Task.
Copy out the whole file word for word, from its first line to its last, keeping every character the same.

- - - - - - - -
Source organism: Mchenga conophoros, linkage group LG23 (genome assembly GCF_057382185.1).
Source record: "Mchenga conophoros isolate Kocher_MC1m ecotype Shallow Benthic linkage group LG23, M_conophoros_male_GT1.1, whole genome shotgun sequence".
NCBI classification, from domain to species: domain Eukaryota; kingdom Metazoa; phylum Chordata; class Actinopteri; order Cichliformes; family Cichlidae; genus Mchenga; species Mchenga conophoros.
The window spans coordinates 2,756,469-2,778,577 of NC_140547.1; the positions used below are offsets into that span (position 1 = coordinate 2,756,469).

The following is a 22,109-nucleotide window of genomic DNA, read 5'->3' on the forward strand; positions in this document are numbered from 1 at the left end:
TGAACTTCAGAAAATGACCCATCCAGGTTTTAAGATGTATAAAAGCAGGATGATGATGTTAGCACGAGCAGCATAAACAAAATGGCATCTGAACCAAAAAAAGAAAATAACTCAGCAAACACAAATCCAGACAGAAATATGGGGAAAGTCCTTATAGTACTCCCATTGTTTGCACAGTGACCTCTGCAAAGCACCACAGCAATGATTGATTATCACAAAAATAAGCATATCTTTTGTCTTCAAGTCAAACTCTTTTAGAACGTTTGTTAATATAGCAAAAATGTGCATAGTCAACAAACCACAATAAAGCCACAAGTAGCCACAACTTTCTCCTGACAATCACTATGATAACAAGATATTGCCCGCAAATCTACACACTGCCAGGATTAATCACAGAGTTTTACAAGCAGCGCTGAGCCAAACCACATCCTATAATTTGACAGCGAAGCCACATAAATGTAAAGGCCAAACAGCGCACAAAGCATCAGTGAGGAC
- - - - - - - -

Source organism: Mchenga conophoros, linkage group LG23 (genome assembly GCF_057382185.1).
Source record: "Mchenga conophoros isolate Kocher_MC1m ecotype Shallow Benthic linkage group LG23, M_conophoros_male_GT1.1, whole genome shotgun sequence".
NCBI classification, from domain to species: domain Eukaryota; kingdom Metazoa; phylum Chordata; class Actinopteri; order Cichliformes; family Cichlidae; genus Mchenga; species Mchenga conophoros.
The window spans coordinates 2,756,469-2,778,577 of NC_140547.1; the positions used below are offsets into that span (position 1 = coordinate 2,756,469).

The following is a 22,109-nucleotide window of genomic DNA, read 5'->3' on the forward strand; positions in this document are numbered from 1 at the left end:
TGAACTTCAGAAAATGACCCATCCAGGTTTTAAGATGTATAAAAGCAGGATGATGATGTTAGCACGAGCAGCATAAACAAAATGGCATCTGAACCAAAAAAAGAAAATAACTCAGCAAACACAAATCCAGACAGAAATATGGGGAAAGTCCTTATAGTACTCCCATTGTTTGCACAGTGACCTCTGCAAAGCACCACAGCAATGATTGATTATCACAAAAATAAGCATATCTTTTGTCTTCAAGTCAAACTCTTTTAGAACGTTTGTTAATATAGCAAAAATGTGCATAGTCAACAAACCACAATAAAGCCACAAGTAGCCACAACTTTCTCCTGACAATCACTATGATAACAAGATATTGCCCGCAAATCTACACACTGCCAGGATTAATCACAGAGTTTTACAAGCAGCGCTGAGCCAAACCACATCCTATAATTTGACAGCGAAGCCACATAAATGTAAAGGCCAAACAGCGCACAAAGCATCAGTGAGGAC